In an essay published in December in The Cresset that is now available online, Richard T. Hughes recounts how he slowly came to see the myth of white supremacy as one of the most significant in forming American history and identity. The author of Myths America Lives By (published by the University of Illinois Press in 2004 and revised in 2014), Richard shares how a comment offered during a panel at the American Academy of Religion initiated a change in his thinking:
I had spent years thinking about the Great American Myths. I had taught classes and written books and articles on that subject. While I acknowledged the persistence of racism in American life, not once had I considered the notion of white supremacy as an idea that has been central to the American mythos. I understood that avowed white supremacists stalked the American landscape, but I had always viewed them as standing on the margins of American life. To suggest that white supremacy was a defining American myth struck me as preposterous.
The challenge had come from James Noel, who was the H. Eugene Farlough, Jr. Chair of African American Christianity and Professor of American Religion at San Francisco Theological Seminary. (Dr. Noel passed away in 2016, remembered here as a “Prophet, Pastor, Professor, and Painter” ).
Richard describes how he spent many months reflecting on what Noel had said:
I began to see that even whites like me—whites who strongly reject racist ideology—can escape the power of the white supremacist myth only with extraordinary effort, if at all. This is because assumptions of white supremacy are like the very air we breathe: they surround us, envelope us, and shape us, but do so in ways that we seldom discern. Put another way, notions of white supremacy are so embedded into our common culture that most white Americans take them for granted, seldom reflecting on their pervasive presence or assessing them for what they are.
The essay takes a somewhat surprising turn when it connects this change of perspective to the category of character formation. (The essay is adapted from a talk delivered at Baylor University in October, “The Character of the University,” hosted by the Institute for Faith and Learning).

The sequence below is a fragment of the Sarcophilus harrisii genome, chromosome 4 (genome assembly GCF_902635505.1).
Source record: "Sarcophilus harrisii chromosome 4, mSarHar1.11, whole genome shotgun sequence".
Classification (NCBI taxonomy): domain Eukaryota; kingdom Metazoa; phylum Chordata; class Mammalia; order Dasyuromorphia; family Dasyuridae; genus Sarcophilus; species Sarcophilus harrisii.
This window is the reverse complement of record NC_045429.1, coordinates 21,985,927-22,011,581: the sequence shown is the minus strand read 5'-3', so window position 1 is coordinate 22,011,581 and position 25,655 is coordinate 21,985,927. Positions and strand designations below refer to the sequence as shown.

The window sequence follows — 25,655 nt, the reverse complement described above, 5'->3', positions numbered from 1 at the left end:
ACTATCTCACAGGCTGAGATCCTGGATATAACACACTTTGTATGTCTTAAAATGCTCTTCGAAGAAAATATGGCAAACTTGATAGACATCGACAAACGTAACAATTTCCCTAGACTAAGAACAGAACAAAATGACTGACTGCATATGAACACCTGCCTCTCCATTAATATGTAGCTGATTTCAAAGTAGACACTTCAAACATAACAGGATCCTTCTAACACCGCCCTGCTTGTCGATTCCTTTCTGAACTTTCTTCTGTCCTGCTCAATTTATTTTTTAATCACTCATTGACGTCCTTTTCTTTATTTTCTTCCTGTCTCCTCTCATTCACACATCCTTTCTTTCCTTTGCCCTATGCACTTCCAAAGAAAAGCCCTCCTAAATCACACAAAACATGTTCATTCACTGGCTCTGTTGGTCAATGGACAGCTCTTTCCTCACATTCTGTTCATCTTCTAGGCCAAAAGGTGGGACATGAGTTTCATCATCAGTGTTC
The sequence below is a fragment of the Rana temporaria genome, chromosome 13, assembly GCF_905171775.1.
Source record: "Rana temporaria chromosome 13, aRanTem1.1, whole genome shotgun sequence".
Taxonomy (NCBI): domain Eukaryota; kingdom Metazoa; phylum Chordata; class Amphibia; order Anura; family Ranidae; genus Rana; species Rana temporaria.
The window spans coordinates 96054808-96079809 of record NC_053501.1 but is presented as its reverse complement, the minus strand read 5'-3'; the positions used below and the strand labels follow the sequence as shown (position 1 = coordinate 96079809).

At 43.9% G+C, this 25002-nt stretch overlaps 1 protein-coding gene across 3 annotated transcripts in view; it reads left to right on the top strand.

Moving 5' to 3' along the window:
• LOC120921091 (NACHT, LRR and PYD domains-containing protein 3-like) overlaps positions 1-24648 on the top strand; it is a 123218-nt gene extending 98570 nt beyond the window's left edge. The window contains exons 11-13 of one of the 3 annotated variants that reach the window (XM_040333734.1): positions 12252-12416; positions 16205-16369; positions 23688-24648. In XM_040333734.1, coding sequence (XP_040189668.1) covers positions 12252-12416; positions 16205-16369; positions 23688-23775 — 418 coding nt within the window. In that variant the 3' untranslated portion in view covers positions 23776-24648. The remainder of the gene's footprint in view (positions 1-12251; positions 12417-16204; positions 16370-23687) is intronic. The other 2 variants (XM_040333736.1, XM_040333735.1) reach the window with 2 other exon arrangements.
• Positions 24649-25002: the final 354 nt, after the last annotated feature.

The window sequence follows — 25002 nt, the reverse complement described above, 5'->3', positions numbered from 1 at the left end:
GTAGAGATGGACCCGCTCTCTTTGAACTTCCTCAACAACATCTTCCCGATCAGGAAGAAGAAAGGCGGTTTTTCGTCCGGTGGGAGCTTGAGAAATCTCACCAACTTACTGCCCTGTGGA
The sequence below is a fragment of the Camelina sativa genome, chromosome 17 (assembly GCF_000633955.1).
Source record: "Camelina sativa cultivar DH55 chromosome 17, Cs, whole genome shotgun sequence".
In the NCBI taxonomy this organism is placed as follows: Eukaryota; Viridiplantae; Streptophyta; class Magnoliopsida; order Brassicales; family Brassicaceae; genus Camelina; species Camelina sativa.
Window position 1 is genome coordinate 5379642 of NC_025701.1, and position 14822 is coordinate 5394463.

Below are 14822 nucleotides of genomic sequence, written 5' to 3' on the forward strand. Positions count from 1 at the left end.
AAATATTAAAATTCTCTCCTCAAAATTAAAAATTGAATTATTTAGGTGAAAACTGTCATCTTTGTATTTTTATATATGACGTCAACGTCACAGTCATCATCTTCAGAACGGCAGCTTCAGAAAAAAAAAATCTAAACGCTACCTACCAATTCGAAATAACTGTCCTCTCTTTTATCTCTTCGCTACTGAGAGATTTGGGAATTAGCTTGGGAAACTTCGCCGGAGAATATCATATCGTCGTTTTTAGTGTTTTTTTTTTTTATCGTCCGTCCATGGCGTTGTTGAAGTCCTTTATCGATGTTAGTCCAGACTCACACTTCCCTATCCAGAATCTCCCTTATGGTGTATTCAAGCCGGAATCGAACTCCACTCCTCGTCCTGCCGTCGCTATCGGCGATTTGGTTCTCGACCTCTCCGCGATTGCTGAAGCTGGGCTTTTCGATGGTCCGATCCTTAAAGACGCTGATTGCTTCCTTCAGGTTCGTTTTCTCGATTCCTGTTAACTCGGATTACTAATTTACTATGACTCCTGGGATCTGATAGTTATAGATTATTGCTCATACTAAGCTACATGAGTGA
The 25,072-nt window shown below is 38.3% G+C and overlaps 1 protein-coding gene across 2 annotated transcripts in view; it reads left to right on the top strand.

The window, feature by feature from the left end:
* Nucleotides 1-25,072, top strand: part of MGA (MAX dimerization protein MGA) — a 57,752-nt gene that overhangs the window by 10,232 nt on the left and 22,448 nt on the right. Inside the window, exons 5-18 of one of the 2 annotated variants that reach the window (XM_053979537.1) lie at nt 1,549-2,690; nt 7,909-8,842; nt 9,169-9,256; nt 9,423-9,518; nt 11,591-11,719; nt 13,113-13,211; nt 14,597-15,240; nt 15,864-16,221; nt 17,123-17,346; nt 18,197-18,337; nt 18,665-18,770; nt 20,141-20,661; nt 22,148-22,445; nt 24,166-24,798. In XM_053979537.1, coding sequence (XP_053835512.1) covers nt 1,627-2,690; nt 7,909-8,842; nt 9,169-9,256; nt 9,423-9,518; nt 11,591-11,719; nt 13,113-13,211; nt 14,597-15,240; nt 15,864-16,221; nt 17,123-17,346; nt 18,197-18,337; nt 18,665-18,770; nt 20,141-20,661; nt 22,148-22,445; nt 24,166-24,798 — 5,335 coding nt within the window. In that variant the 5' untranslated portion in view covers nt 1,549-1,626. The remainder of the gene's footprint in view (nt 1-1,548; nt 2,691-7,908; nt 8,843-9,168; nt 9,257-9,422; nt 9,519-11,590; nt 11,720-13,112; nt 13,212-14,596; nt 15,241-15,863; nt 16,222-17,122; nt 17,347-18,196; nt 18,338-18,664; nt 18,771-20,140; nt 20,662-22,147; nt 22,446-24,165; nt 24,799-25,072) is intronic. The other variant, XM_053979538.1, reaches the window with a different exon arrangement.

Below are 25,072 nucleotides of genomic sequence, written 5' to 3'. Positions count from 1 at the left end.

To those of us who understand our work with students as involving the formation of character, Richard offers the following warning and provocation:
I have told these stories to help us discern the powerful ways that white supremacy routinely undermines our work of building and buttressing character in the lives of our students and our parishioners. If we fail to grasp the power of white supremacy for what it is, we may very well do our work from the confines of a white-washed bubble. We may well indulge ourselves in the illusion that we are working at character formation when, in reality, we merely reinforce in the hearts and minds of our students the very same notions of white supremacy that have shaped us, their teachers. We risk raising up students—especially white students—whose goodness and morality chiefly serve the interests of people who look like them. Finally and inevitably, if we fail to grasp the power of white supremacy, we insulate ourselves and our students from the ethical concerns that stood at the heart of Jesus’s life and ministry. And that is why I believe that the work of unmasking the myth of white supremacy is our most urgent task in the work of character formation.
The importance of the subject matter combined with the honesty and clarity with which Richard relays his change of mind makes the entire essay well worth your time. It is not difficult to imagine it being used in the classroom or other venue to prompt substantive discussion. Here is a link to Richard’s essay, “Escaping the Web of White Supremacy: Our Most Urgent Task in the Work of Character Formation.”
How does a serious wrestling with white supremacy inform your scholarship, teaching, mentoring or other work with students?